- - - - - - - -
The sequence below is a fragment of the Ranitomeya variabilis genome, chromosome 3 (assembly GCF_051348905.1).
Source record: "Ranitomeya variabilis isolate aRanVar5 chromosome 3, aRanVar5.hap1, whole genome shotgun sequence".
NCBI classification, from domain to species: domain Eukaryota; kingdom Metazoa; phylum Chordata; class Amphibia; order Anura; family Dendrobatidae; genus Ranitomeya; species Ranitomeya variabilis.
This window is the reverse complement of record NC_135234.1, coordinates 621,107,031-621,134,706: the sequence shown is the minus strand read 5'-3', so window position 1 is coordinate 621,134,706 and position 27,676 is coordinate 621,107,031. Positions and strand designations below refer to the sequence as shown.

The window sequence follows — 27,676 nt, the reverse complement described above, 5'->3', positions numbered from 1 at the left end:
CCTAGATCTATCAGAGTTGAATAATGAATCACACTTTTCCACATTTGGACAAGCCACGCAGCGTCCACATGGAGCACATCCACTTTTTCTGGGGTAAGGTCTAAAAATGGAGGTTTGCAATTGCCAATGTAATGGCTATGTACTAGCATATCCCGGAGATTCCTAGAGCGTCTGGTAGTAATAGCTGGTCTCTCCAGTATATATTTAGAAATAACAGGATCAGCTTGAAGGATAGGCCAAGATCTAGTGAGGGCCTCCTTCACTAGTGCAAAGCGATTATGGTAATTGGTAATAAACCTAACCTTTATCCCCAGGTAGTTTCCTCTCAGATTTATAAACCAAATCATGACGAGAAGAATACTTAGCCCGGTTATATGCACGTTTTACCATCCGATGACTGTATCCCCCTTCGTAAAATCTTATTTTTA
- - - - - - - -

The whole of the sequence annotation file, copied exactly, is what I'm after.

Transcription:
The sequence below is a fragment of the Ranitomeya variabilis genome, chromosome 3 (assembly GCF_051348905.1).
Source record: "Ranitomeya variabilis isolate aRanVar5 chromosome 3, aRanVar5.hap1, whole genome shotgun sequence".
NCBI classification, from domain to species: domain Eukaryota; kingdom Metazoa; phylum Chordata; class Amphibia; order Anura; family Dendrobatidae; genus Ranitomeya; species Ranitomeya variabilis.
This window is the reverse complement of record NC_135234.1, coordinates 621,107,031-621,134,706: the sequence shown is the minus strand read 5'-3', so window position 1 is coordinate 621,134,706 and position 27,676 is coordinate 621,107,031. Positions and strand designations below refer to the sequence as shown.

The window sequence follows — 27,676 nt, the reverse complement described above, 5'->3', positions numbered from 1 at the left end:
CCTAGATCTATCAGAGTTGAATAATGAATCACACTTTTCCACATTTGGACAAGCCACGCAGCGTCCACATGGAGCACATCCACTTTTTCTGGGGTAAGGTCTAAAAATGGAGGTTTGCAATTGCCAATGTAATGGCTATGTACTAGCATATCCCGGAGATTCCTAGAGCGTCTGGTAGTAATAGCTGGTCTCTCCAGTATATATTTAGAAATAACAGGATCAGCTTGAAGGATAGGCCAAGATCTAGTGAGGGCCTCCTTCACTAGTGCAAAGCGATTATGGTAATTGGTAATAAACCTAACCTTTATCCCCAGGTAGTTTCCTCTCAGATTTATAAACCAAATCATGACGAGAAGAATACTTAGCCCGGTTATATGCACGTTTTACCATCCGATGACTGTATCCCCCTTCGTAAAATCTTATTTTTA